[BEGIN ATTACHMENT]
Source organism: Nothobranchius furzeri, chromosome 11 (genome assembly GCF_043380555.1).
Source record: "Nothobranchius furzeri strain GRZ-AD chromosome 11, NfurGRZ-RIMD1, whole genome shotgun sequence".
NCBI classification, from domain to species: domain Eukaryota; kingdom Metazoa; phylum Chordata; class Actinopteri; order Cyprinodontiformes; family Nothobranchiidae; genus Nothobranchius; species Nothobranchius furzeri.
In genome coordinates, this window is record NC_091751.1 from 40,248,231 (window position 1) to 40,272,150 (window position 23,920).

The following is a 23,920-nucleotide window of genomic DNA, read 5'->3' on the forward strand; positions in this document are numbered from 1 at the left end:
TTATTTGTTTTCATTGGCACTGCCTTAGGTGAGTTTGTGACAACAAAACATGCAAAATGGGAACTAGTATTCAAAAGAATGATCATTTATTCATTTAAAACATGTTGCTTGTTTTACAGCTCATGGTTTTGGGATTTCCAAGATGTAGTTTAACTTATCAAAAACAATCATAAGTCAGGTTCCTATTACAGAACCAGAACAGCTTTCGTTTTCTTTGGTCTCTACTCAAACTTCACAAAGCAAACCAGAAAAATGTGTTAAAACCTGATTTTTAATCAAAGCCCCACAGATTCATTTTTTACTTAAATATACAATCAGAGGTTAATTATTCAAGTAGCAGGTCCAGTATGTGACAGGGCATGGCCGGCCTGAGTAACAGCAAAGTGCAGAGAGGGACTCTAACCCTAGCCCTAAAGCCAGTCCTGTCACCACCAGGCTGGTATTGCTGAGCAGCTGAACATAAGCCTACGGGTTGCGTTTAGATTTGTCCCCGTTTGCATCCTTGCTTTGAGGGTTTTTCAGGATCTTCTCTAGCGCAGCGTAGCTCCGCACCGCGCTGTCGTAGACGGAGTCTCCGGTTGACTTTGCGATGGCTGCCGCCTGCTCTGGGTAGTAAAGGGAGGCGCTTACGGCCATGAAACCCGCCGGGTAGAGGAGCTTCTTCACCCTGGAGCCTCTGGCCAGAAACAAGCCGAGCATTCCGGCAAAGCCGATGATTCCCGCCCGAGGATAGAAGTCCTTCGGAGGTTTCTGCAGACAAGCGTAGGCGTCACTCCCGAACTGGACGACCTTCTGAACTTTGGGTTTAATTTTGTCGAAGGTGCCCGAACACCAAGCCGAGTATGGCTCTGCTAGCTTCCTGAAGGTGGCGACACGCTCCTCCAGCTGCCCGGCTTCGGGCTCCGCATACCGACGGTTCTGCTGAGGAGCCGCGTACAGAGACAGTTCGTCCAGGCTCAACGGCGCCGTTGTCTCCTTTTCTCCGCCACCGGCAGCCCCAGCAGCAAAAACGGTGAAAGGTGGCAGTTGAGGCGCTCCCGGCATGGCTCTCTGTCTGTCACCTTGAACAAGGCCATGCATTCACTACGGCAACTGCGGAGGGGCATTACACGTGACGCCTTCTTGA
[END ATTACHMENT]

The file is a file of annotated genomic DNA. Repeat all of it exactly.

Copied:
Source organism: Nothobranchius furzeri, chromosome 11 (genome assembly GCF_043380555.1).
Source record: "Nothobranchius furzeri strain GRZ-AD chromosome 11, NfurGRZ-RIMD1, whole genome shotgun sequence".
NCBI classification, from domain to species: domain Eukaryota; kingdom Metazoa; phylum Chordata; class Actinopteri; order Cyprinodontiformes; family Nothobranchiidae; genus Nothobranchius; species Nothobranchius furzeri.
In genome coordinates, this window is record NC_091751.1 from 40,248,231 (window position 1) to 40,272,150 (window position 23,920).

The following is a 23,920-nucleotide window of genomic DNA, read 5'->3' on the forward strand; positions in this document are numbered from 1 at the left end:
TTATTTGTTTTCATTGGCACTGCCTTAGGTGAGTTTGTGACAACAAAACATGCAAAATGGGAACTAGTATTCAAAAGAATGATCATTTATTCATTTAAAACATGTTGCTTGTTTTACAGCTCATGGTTTTGGGATTTCCAAGATGTAGTTTAACTTATCAAAAACAATCATAAGTCAGGTTCCTATTACAGAACCAGAACAGCTTTCGTTTTCTTTGGTCTCTACTCAAACTTCACAAAGCAAACCAGAAAAATGTGTTAAAACCTGATTTTTAATCAAAGCCCCACAGATTCATTTTTTACTTAAATATACAATCAGAGGTTAATTATTCAAGTAGCAGGTCCAGTATGTGACAGGGCATGGCCGGCCTGAGTAACAGCAAAGTGCAGAGAGGGACTCTAACCCTAGCCCTAAAGCCAGTCCTGTCACCACCAGGCTGGTATTGCTGAGCAGCTGAACATAAGCCTACGGGTTGCGTTTAGATTTGTCCCCGTTTGCATCCTTGCTTTGAGGGTTTTTCAGGATCTTCTCTAGCGCAGCGTAGCTCCGCACCGCGCTGTCGTAGACGGAGTCTCCGGTTGACTTTGCGATGGCTGCCGCCTGCTCTGGGTAGTAAAGGGAGGCGCTTACGGCCATGAAACCCGCCGGGTAGAGGAGCTTCTTCACCCTGGAGCCTCTGGCCAGAAACAAGCCGAGCATTCCGGCAAAGCCGATGATTCCCGCCCGAGGATAGAAGTCCTTCGGAGGTTTCTGCAGACAAGCGTAGGCGTCACTCCCGAACTGGACGACCTTCTGAACTTTGGGTTTAATTTTGTCGAAGGTGCCCGAACACCAAGCCGAGTATGGCTCTGCTAGCTTCCTGAAGGTGGCGACACGCTCCTCCAGCTGCCCGGCTTCGGGCTCCGCATACCGACGGTTCTGCTGAGGAGCCGCGTACAGAGACAGTTCGTCCAGGCTCAACGGCGCCGTTGTCTCCTTTTCTCCGCCACCGGCAGCCCCAGCAGCAAAAACGGTGAAAGGTGGCAGTTGAGGCGCTCCCGGCATGGCTCTCTGTCTGTCACCTTGAACAAGGCCATGCATTCACTACGGCAACTGCGGAGGGGCATTACACGTGACGCCTTCTTGA